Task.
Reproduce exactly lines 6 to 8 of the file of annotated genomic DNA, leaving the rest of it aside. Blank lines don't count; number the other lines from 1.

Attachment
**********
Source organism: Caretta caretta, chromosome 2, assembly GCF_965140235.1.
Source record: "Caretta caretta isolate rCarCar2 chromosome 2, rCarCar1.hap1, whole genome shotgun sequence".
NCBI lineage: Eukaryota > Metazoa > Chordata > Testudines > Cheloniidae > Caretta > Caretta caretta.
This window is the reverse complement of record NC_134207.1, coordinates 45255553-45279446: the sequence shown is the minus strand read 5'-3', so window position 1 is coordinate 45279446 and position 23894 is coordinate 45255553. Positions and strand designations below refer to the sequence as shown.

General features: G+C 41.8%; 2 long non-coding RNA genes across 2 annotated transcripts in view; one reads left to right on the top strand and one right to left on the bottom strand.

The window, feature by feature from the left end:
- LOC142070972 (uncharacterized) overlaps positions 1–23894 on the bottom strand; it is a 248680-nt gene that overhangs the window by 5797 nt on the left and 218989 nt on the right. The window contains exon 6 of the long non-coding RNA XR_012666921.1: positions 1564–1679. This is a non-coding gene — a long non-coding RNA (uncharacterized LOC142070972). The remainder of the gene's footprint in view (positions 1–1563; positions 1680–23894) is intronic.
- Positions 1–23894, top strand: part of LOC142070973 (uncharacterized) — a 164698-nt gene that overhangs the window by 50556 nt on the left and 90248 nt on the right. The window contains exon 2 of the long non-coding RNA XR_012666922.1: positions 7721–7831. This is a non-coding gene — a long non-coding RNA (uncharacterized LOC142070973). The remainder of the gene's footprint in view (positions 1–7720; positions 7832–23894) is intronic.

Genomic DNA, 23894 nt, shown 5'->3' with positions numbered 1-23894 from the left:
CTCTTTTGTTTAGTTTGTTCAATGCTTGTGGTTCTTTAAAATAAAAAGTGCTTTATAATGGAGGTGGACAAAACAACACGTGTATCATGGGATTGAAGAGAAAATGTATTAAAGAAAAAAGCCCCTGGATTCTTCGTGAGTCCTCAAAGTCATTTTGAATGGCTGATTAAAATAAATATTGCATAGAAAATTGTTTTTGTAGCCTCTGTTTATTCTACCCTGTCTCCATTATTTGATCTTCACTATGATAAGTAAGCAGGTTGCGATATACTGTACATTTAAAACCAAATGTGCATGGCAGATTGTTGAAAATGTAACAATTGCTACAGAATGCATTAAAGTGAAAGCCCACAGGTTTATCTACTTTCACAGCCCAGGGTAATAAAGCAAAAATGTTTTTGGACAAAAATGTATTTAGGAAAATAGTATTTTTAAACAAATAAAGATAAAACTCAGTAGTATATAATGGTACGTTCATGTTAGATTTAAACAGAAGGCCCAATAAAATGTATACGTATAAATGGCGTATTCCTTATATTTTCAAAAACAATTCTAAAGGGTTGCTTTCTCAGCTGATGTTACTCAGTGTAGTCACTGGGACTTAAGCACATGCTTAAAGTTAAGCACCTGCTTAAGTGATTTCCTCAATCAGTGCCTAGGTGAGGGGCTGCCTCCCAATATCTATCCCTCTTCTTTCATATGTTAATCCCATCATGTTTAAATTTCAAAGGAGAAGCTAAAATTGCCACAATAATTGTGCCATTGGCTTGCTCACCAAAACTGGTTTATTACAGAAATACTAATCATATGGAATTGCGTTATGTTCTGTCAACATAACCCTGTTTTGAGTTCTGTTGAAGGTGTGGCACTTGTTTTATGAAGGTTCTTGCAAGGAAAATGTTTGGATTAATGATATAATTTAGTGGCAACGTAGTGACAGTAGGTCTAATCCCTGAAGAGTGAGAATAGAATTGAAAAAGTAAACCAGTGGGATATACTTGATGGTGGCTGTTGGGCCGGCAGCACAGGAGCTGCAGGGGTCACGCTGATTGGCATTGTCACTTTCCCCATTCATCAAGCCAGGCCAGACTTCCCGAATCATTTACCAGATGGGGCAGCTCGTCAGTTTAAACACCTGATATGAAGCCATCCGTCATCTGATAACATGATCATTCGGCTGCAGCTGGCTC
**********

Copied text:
The window, feature by feature from the left end:
- LOC142070972 (uncharacterized) overlaps positions 1–23894 on the bottom strand; it is a 248680-nt gene that overhangs the window by 5797 nt on the left and 218989 nt on the right. The window contains exon 6 of the long non-coding RNA XR_012666921.1: positions 1564–1679. This is a non-coding gene — a long non-coding RNA (uncharacterized LOC142070972). The remainder of the gene's footprint in view (positions 1–1563; positions 1680–23894) is intronic.
- Positions 1–23894, top strand: part of LOC142070973 (uncharacterized) — a 164698-nt gene that overhangs the window by 50556 nt on the left and 90248 nt on the right. The window contains exon 2 of the long non-coding RNA XR_012666922.1: positions 7721–7831. This is a non-coding gene — a long non-coding RNA (uncharacterized LOC142070973). The remainder of the gene's footprint in view (positions 1–7720; positions 7832–23894) is intronic.